Sales of new homes in the U.S. during March fell the most in more than 18 months following three straight monthly gains, according to the Commerce Department.
The 11.4% drop in new home sales from February is the biggest decline since July 2013, pulling the seasonally adjusted annual rate down to 481,000 new home sales. The drop was bigger than many analysts were expecting.
Despite the decline, new homes sales in March were up 19.4% from the same time a year earlier.
The department also revised upward February’s performance to an annual rate of 543,000, the best pace since February 2008.
The overall March decline was led by sales plummeting 33.3% in March from the month before in the Northeast along with declines of 15.8% in the South and 3.4% in the West. In contrast, sales in the Midwest increased 5.9%.
New home sales stand in sharp contrast to a report released earlier this week showing existing home sales in March hit the highest level in 18 months.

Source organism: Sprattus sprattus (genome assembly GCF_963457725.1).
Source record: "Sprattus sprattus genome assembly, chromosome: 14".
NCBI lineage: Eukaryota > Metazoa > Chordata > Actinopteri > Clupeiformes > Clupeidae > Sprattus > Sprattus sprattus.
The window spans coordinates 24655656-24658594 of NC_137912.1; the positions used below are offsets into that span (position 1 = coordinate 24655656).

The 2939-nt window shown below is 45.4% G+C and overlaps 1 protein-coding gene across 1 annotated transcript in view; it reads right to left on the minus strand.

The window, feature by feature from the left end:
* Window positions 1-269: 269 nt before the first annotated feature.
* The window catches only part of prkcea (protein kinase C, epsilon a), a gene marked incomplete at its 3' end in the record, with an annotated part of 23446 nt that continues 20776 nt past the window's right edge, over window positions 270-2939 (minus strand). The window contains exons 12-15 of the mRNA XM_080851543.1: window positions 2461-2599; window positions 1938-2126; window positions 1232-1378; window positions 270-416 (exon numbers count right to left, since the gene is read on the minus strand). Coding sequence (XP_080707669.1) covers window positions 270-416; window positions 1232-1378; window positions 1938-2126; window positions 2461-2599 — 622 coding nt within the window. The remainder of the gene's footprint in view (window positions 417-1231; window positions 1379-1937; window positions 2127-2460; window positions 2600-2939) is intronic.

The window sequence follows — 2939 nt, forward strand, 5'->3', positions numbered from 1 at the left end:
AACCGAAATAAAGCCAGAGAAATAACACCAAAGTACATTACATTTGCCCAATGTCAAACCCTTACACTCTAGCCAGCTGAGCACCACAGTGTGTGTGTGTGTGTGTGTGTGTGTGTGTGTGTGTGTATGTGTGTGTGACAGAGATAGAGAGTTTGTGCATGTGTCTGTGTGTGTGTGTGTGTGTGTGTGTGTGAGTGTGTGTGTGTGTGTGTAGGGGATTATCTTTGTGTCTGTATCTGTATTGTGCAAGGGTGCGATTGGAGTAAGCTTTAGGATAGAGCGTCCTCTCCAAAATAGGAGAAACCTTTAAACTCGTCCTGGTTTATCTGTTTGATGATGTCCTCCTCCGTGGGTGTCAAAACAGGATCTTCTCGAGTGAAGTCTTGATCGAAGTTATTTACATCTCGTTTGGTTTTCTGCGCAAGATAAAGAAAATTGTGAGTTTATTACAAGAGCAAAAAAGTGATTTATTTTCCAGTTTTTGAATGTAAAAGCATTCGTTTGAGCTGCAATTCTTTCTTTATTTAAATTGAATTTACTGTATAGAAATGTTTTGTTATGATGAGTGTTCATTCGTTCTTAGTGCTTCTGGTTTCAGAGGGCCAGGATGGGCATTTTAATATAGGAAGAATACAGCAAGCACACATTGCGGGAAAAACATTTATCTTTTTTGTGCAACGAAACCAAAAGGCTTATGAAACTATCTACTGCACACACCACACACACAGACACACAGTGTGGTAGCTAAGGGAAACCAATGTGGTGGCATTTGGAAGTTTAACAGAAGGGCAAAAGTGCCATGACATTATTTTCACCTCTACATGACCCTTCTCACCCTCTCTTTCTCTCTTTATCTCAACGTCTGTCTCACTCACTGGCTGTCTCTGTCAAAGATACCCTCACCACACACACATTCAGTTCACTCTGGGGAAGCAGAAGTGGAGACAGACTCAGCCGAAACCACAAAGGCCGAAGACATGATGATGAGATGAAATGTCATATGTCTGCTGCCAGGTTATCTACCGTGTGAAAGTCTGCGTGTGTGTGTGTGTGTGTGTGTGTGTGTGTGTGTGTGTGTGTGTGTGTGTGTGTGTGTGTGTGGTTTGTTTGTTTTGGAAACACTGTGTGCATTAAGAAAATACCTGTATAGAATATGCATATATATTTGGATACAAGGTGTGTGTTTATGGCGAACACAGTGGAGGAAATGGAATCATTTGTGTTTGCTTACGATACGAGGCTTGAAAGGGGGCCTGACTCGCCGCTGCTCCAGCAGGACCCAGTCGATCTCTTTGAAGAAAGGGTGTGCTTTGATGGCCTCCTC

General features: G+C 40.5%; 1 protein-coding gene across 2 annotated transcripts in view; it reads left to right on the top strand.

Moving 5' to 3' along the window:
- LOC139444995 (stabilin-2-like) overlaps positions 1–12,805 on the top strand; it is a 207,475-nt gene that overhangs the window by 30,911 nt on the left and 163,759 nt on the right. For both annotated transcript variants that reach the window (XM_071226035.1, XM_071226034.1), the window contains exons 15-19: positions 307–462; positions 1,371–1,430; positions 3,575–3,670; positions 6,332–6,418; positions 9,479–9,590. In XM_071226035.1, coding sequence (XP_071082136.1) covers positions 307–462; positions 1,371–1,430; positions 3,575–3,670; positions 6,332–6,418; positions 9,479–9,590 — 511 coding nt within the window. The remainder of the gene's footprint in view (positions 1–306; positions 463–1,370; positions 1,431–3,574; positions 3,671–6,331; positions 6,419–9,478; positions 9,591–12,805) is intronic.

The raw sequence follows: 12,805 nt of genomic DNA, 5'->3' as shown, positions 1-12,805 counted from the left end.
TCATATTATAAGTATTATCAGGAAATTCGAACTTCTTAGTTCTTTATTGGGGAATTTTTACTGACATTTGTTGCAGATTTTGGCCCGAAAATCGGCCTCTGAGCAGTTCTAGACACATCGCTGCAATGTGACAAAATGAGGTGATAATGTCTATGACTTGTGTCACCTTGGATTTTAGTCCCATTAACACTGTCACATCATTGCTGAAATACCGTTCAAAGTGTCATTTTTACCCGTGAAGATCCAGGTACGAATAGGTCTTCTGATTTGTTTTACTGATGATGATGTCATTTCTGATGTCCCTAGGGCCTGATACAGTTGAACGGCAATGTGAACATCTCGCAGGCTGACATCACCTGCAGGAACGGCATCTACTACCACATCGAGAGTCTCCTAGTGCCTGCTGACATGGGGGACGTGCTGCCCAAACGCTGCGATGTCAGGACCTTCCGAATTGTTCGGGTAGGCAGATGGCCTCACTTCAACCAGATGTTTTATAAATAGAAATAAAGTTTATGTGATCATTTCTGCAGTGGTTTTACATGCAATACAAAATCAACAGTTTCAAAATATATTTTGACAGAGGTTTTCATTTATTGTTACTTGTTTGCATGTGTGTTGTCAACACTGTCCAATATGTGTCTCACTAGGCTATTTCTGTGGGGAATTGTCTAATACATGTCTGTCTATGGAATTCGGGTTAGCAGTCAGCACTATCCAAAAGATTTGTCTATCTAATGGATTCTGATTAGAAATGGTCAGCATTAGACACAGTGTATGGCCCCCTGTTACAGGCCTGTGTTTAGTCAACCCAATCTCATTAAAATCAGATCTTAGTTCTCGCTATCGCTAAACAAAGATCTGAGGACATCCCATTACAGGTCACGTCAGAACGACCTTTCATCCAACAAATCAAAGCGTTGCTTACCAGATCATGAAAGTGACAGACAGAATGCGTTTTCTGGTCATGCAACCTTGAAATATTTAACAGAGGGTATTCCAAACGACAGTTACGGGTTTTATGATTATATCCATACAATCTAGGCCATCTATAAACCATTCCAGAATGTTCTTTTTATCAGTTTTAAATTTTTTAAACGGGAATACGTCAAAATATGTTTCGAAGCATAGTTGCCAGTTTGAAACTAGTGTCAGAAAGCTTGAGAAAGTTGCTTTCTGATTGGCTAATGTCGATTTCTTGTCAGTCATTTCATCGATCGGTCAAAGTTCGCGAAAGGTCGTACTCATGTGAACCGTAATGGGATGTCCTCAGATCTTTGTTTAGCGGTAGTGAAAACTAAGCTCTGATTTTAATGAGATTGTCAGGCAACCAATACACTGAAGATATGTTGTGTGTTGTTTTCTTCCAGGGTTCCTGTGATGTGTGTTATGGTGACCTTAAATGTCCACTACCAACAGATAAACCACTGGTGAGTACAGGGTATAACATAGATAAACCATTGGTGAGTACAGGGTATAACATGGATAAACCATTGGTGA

April Manufacturing Activity Down from March
A separate report offering the first look at the nation’s manufacturing sector this month shows slower growth, with production volumes and incoming new work both expanding at weaker rates than in the previous month.
According to the Flash U.S. Manufacturing Purchasing Managers Index from the financial information services provider Markit, the 54.2 level in April compares to 55.7 in March. Although still comfortably above the 50 “no-change value," the latest index reading indicates the least marked improvement in overall business conditions since January.
“Key to the slowdown was a weakening of export orders, in turn a symptom of the loss of competitiveness arising from the dollar’s strength," said Chris Williamson, chief economist at Markit. "However, while exporters are suffering, domestic demand looks to have remained robust, helping to sustain a reasonably strong production trend."
He said while growth has clearly slowed in 2015 compared to the impressive rate seen throughout much of last year, the goods-producing sector is by no means collapsing under the weight of the strong dollar, and fears of a sharp slowdown consequently look overplayed.
“The appreciation of the dollar is meanwhile also helping to keep inflation down, with firms reporting lower import prices helping push average prices paid for raw materials down sharply again,” Williamson said. “The past two months have seen the steepest back-to-back falls in manufacturers’ input prices since 2009.”